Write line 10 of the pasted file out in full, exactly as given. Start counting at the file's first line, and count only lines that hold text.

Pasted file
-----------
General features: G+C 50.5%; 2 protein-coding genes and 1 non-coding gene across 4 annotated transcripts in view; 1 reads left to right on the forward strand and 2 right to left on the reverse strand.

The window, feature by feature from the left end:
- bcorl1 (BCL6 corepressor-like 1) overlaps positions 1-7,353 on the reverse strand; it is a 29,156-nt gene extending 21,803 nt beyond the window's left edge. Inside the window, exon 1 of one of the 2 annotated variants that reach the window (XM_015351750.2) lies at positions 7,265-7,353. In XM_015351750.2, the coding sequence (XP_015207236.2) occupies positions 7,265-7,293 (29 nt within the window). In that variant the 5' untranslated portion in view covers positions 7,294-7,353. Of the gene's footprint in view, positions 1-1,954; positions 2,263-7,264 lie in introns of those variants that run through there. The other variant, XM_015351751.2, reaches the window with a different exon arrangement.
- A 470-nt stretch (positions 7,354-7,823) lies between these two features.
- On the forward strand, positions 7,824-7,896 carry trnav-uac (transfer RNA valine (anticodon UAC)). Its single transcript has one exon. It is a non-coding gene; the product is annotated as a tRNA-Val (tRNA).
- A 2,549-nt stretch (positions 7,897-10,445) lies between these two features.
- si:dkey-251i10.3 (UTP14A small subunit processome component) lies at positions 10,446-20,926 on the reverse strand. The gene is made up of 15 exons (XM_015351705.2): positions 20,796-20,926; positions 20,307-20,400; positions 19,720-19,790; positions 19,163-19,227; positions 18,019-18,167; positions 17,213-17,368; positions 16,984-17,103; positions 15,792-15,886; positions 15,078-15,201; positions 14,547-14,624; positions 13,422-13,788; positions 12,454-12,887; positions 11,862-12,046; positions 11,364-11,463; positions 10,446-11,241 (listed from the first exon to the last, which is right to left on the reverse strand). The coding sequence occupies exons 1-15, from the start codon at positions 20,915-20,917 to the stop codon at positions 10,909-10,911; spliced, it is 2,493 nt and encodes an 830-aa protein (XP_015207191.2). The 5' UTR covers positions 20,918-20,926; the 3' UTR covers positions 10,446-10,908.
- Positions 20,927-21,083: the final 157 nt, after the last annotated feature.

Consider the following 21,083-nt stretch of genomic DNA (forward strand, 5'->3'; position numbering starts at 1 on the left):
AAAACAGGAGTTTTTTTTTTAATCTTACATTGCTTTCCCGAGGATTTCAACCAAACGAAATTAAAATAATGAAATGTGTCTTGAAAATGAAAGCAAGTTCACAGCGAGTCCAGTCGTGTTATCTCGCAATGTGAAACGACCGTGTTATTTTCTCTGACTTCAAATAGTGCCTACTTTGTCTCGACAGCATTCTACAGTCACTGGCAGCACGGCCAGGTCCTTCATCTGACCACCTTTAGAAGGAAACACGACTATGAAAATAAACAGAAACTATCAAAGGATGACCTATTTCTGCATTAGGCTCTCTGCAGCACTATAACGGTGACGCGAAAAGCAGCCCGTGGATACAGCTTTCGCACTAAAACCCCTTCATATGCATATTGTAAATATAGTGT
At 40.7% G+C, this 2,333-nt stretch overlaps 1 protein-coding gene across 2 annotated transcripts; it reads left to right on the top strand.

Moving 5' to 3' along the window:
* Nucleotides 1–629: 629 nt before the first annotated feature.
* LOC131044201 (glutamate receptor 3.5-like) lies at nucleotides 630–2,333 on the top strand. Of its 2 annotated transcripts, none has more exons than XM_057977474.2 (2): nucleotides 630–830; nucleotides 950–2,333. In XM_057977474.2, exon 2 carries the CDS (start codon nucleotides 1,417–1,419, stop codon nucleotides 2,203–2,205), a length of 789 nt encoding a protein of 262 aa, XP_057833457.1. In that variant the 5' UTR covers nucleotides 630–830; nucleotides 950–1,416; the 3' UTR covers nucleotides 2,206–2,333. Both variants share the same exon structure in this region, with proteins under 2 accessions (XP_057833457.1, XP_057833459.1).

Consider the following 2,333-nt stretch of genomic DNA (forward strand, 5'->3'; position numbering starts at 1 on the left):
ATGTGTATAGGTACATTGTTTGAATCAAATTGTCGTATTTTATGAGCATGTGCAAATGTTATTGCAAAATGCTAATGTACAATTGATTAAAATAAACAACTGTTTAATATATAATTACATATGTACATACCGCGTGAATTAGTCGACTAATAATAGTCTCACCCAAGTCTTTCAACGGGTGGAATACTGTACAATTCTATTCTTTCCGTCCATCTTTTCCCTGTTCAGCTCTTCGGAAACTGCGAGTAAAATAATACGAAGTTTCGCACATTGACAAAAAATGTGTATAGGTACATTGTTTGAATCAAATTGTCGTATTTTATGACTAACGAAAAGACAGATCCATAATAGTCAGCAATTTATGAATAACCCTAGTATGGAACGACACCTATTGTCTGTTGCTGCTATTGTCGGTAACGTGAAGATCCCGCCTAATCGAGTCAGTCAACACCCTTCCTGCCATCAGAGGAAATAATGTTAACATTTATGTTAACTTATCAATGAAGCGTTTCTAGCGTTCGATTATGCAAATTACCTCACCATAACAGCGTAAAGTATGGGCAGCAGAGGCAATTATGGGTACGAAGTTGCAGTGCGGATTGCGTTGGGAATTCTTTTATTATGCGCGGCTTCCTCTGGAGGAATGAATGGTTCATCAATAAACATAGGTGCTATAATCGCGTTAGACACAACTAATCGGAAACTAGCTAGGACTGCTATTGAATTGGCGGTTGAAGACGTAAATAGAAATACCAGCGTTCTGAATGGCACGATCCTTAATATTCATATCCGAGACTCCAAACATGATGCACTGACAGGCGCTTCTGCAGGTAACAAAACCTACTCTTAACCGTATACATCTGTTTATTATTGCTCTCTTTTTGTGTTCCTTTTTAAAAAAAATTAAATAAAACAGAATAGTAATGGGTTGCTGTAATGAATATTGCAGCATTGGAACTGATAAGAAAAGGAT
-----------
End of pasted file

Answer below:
AAAACAGGAGTTTTTTTTTTAATCTTACATTGCTTTCCCGAGGATTTCAACCAAACGAAATTAAAATAATGAAATGTGTCTTGAAAATGAAAGCAAGTTCACAGCGAGTCCAGTCGTGTTATCTCGCAATGTGAAACGACCGTGTTATTTTCTCTGACTTCAAATAGTGCCTACTTTGTCTCGACAGCATTCTACAGTCACTGGCAGCACGGCCAGGTCCTTCATCTGACCACCTTTAGAAGGAAACACGACTATGAAAATAAACAGAAACTATCAAAGGATGACCTATTTCTGCATTAGGCTCTCTGCAGCACTATAACGGTGACGCGAAAAGCAGCCCGTGGATACAGCTTTCGCACTAAAACCCCTTCATATGCATATTGTAAATATAGTGT